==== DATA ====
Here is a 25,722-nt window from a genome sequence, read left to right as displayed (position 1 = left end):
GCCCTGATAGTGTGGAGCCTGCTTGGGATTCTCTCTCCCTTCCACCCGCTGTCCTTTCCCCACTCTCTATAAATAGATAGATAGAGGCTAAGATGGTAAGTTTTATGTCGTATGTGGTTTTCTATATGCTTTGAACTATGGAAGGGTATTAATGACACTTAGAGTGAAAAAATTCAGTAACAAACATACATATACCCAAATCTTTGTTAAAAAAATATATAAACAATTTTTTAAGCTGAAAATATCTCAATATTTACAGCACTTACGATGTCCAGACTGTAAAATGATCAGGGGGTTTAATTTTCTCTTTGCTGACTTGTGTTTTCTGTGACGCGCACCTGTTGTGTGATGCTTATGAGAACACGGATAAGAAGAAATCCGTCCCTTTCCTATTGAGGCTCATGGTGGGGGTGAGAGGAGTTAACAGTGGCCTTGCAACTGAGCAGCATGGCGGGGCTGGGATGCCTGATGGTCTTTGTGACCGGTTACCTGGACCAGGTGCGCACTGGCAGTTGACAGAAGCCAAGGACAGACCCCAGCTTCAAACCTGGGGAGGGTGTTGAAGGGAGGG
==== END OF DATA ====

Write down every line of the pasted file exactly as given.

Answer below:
Here is a 25,722-nt window from a genome sequence, read left to right as displayed (position 1 = left end):
GCCCTGATAGTGTGGAGCCTGCTTGGGATTCTCTCTCCCTTCCACCCGCTGTCCTTTCCCCACTCTCTATAAATAGATAGATAGAGGCTAAGATGGTAAGTTTTATGTCGTATGTGGTTTTCTATATGCTTTGAACTATGGAAGGGTATTAATGACACTTAGAGTGAAAAAATTCAGTAACAAACATACATATACCCAAATCTTTGTTAAAAAAATATATAAACAATTTTTTAAGCTGAAAATATCTCAATATTTACAGCACTTACGATGTCCAGACTGTAAAATGATCAGGGGGTTTAATTTTCTCTTTGCTGACTTGTGTTTTCTGTGACGCGCACCTGTTGTGTGATGCTTATGAGAACACGGATAAGAAGAAATCCGTCCCTTTCCTATTGAGGCTCATGGTGGGGGTGAGAGGAGTTAACAGTGGCCTTGCAACTGAGCAGCATGGCGGGGCTGGGATGCCTGATGGTCTTTGTGACCGGTTACCTGGACCAGGTGCGCACTGGCAGTTGACAGAAGCCAAGGACAGACCCCAGCTTCAAACCTGGGGAGGGTGTTGAAGGGAGGG